Alano Club in Provo offers help for those struggling with drug addiction

In May 2022, a small group of sober alcoholics and drug addicts saw a need for additional resources to support recovery from drug and alcohol addiction. This group of people, sober alcoholics and drug addicts from the local community got together to establish and serve as board members of a new non-profit organization called the Utah Valley Alano Club. 

After buying the old Masonic Temple in Provo, the organization created a place for 12 step groups like Alcoholics Anonymous (AA) to hold regular meetings. The Utah Valley Alano Club is an independent and autonomous organization that supports 12-step groups, but is not affiliated with them. It is run entirely by volunteers who are working on their own sobriety whether it be two years or two decades. It is funded through rent from groups, member contributions, donations, and other fundraising efforts. It is important to note that the Utah Valley Alano Club is one of the many Alano Clubs in locations across the United States including one in Salt Lake City and St. George.

Meetings are held at the Alano Club seven days a week. In addition to Alcoholics Anonymous, groups such as Narcotics Anonymous, Cocaine Anonymous, Crystal Meth Anonymous, Adult Children of Alcoholics and others all hold 12-step meetings at the club. Currently there are 30 meetings each week with available space to triple that number. The people who attend meetings at the club come from all walks of life, backgrounds, and circumstances. A wide range of ages, as well as individuals from each gender, education level or socio-economic group are represented in meetings.

In any given meeting you might see anyone from the bank president to the bank robber. Each person has  one thing in common: The desire to remain free from active addiction and improve their lives and the lives of those around them.  

The 12-step model, which forms the basis of these meetings, focuses on the importance of admitting powerlessness over one’s addiction and recognizing a higher power. This helps individuals achieve sobriety by taking responsibility for their actions, developing humility, and accepting that they cannot overcome their addiction on their own. Furthermore, the program emphasizes the importance of making amends for past mistakes, and living a moral and ethical life, which can help individuals develop a sense of purpose and meaning in their lives.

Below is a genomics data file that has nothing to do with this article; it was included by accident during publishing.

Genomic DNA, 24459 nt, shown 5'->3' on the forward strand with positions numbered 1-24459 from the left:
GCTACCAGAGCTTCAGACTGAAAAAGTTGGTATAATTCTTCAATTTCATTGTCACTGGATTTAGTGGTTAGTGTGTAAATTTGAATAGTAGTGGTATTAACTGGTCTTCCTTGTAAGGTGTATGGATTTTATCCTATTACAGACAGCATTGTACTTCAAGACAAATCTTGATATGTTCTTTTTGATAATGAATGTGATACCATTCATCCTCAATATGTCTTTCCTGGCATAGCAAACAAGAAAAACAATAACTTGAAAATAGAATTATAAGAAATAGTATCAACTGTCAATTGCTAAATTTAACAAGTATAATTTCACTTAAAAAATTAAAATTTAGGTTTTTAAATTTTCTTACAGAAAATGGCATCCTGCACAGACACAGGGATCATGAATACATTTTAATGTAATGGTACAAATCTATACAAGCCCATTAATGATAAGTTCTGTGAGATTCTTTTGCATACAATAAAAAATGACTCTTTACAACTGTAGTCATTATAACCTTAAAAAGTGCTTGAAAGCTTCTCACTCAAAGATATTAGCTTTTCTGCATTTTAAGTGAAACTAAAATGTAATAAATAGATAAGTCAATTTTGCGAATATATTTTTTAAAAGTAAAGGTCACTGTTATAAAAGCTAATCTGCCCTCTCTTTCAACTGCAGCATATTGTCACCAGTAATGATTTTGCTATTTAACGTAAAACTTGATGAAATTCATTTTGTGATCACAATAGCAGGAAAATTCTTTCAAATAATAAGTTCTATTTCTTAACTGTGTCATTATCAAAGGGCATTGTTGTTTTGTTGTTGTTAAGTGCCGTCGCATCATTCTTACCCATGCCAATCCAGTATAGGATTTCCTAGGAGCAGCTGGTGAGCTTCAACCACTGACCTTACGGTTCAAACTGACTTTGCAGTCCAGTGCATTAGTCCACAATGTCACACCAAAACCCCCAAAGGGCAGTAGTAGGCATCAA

The meetings also provide an opportunity for individuals to connect with others who are going through similar experiences, which can be very important in building a sense of community and belonging. The fellowship and camaraderie that can be found in these meetings can provide a sense of hope and encouragement, which can be especially helpful in the early stages of recovery when the person is still struggling to stay sober. 

Studies show that regular attendance at 12-step meetings can double or triple the odds of the addict achieving and maintaining long term sobriety. Additionally, substance use disorders can have a significant impact on the mental health and well-being of not just the individual struggling with addiction but also their loved ones. Family members and friends of people with substance use disorders often struggle with feelings of guilt, shame, and responsibility for the addict’s behavior, many developing their own mental health issues.

The need for recovery from drug or alcohol addiction has never been greater in the state of Utah.

 According to the Utah Department of Health, Substance Abuse in Utah is a major public health concern that costs the State $1.2 billion annually. These costs are from various sources such as health care treatment, criminal justice, work loss and other social services. Addiction can also have a detrimental effect on the individual’s ability to maintain stable employment and support themselves and their families, leading to financial insecurity and poverty. Substance use disorders also contribute to a range of social problems, such as homelessness, child abuse and neglect, and relationship problems. Studies suggest that up to 60% of incarcerated people have a history of substance abuse. For the homeless population, this number varies and can be up to 50%.

 “There are still countless individuals and families in the community who suffer from effects of addiction and have yet to find recovery” according to Neal Wagner, Director of Operations. “We are happy that the Alano Club can increase the availability of 12 step meetings for those seeking recovery from the disease of addiction.”

For more information about the schedule or to make a donation, please go to the website or phone the club at 801-214-1430.

Submitted by Alice Johansen

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